# Calculus 2 Exam 1

## 14 terms

### Definition 6.1 - Primitives or Antiderivatives

Let f be a function defined on an interval I. We say that a function G is a primitive of f if
1. G'(x)=f(x) for all x in the interior of I, and
2. G is continuous on I.
A synonym for primitive is antiderivative.

### Theorem 6.18 - Fundamental Theorem of Calculus

If f is a continuous function on a close interval [a,b], then
1. f has a primitive on [a,b]. In fact the function H(x)= the integral from a to x f(t)dt is such a primitive.
2. d/dx integral from a to x f(t)dt=f(x).
3. If G is any primitive of f on [a,b], then the integral from a to b f(x)dx=G(b)-G(a).

### Theorem 6.19 - Integration is a Linear Operation

Definite and Indefinite integration are linear operations. More precisely, if f and g are integrable functions with the same domains, then
1. the integral from a to b f(x)+g(x)dx= the integral from a to b f(x)dx + the integral from a to b g(x)dx
2. the integral from a to b cf(x)dx=c the integral from a to b f(x)dx if c is any constant, and
1. the integral f(x)+g(x)dx=the integral f(x)dx + the integral g(x)dx
2. the integral cf(x)dx=c the integral f(x)dx if c is any constant.

### Theorem 6.23 - Monotonicity Theorem for Integrals

Let f and g be integrable functions on the closed interval [a,b]. Then,
1. If f is > or = 0 on [a,b], then the integral from a to b f(x)dx is > or = 0.
2. If f is > or = g on [a,b], then the integral from a to b f(x)dx is > or = the integral from a to b g(x)dx. Likewise, if f is < or = g, then the integral from a to b f(x)dx is < or = the integral from a to b g(x)dx.
3. If m is < or = f(x) which is < or = M on [a,b], then m(b-a) is < or = the integral from a to b f(x)dx which is < or = M(b-a).
4. the absolute value of the integral from a to b f(x)dx is < or = the integral from a to b of the absolute value of f(x) dx.
5. If the absolute value of f(x) is < or = M, then the absolute value of the integral from a to b f(x)dx is < or = M(b-a).

### Theorem 6.27 - Riemann Sums and Integrals

If f is continuous on the close interval [a,b], then the integral from a to b f(x)dx = the lim from n to infinity of the Riemann sum where j=1 to n f(x subscript j) deltax. In words, the definite integral is the limit of the Riemann sums.

### Definition 6.28 - Average Value of a Function

If f is integrable on [a,b], then we define the average value of f on that interval to b avg(f)= 1/(b-a) times the integral from a to b f(x)dx.

### Theorem 6.33 - Integrability Theorem

1. Boundedness is a necessary condition for a function to be Riemann integrable. Hence if f is unbounded on [a,b], then f is not Riemann integrable there and the integral fro ma to b f(x)dx does not exist.
2. If f is bounded on the closed interval [a,b] and f has only finitely many discontinuities there, then f is Riemann integrable, and therefore the integral fro ma to b f(x)dx exists.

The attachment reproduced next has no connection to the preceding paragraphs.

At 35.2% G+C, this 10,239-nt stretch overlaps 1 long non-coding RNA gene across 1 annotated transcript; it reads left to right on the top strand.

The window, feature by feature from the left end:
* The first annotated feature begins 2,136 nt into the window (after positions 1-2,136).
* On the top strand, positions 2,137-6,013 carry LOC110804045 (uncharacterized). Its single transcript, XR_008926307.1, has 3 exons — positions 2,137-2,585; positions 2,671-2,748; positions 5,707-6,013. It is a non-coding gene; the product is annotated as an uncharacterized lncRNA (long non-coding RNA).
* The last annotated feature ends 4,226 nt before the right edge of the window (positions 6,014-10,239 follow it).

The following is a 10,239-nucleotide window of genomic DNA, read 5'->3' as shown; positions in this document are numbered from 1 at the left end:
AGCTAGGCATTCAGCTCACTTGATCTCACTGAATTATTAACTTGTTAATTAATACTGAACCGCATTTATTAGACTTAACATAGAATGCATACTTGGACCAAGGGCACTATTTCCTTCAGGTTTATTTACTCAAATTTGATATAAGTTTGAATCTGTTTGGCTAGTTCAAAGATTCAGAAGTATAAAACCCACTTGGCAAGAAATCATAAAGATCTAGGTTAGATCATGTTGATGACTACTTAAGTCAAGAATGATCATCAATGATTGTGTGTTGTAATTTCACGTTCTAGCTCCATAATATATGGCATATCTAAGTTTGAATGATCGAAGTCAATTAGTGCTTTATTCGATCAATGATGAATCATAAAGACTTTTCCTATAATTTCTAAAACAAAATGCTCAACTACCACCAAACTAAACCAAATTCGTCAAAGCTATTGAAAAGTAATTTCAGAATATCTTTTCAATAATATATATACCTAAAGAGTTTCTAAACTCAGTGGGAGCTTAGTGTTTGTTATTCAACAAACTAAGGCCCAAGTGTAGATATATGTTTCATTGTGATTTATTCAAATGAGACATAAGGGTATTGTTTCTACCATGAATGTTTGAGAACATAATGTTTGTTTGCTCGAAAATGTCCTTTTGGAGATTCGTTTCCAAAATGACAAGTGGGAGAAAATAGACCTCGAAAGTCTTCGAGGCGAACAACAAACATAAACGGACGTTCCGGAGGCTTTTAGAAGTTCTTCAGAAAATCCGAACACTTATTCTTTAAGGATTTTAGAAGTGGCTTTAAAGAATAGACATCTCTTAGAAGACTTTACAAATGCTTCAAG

3. If f is bounded on the closed interval [a,b] and f is either increasing, or f is decreasing on that interval, then f is Riemann integrable, and therefore the integral from a to b f(x)dx exists.
This result encompasses continuous functions: every continuous function on a closed interval [a,b] is Riemann integrable.

### Definition 7.1 - Inverse Functions

Let f : D -> R be a real valued function. Then a function g : E -> R is called an inverse to the function f, if and only if f(g(y))=y and g(f(y))=x for all x which is an element of the domain(f) and all y which is an element of domain(g). This establishes the idea of the inverse g of a function f under the operation of function composition. We simply call g the inverse of f and we denote it by the symbol f to the -1.

### Definition 7.4 - One-to-One Function

A function f is said to b a one-to-one function if the implication x1 does not equal x2 => f(x1) does not equal f(x2) is true for all x1 and x2 in the domain of f. An equivalent condition for f to be one-to-one is f(x1)=f(x2)=>x1=x2 for all x1 and x2 in the domain of f.

### Definition 7.14 - The ln Function

For all x which is an element of 0 to infinity define ln(x)= the integral from 1 to x 1/t dt. This defines a function ln with domain 0 to infinity.

exp=ln to the -1

### Definition 7.21 - General Exponential Functions and Irrational Powers

Let a be a positive real number. For any real number x, define the power a to the x by the following rule : a to the x=exp(xln(a)). The function f(x)= a to the x with domain of negative infinity to infinity is called a general exponential function with base a.

### Theorem 7.28 - Derivatives and Integrals Involving Logarithms

Let a be a positive real number with a does not equal 1. d/dx (log of a(x))=1/ln(a) times 1/x where x is any number in the domain 0 to inifinity of the logarithm. Also, d/dx(a to the x)=ln(a) times a to the x. the integral a to x dx= 1/ln(a) times a to the x + c.

### Theorem 7.30 - Power Rule for Integrals

Let n be any real number, if n does not equal -1 then the integral (x to the n)dx= x to the n+1/n+1 + C. if n = -1 then the integral (x-1)dx = the integral 1/x dx= lnlxl + c.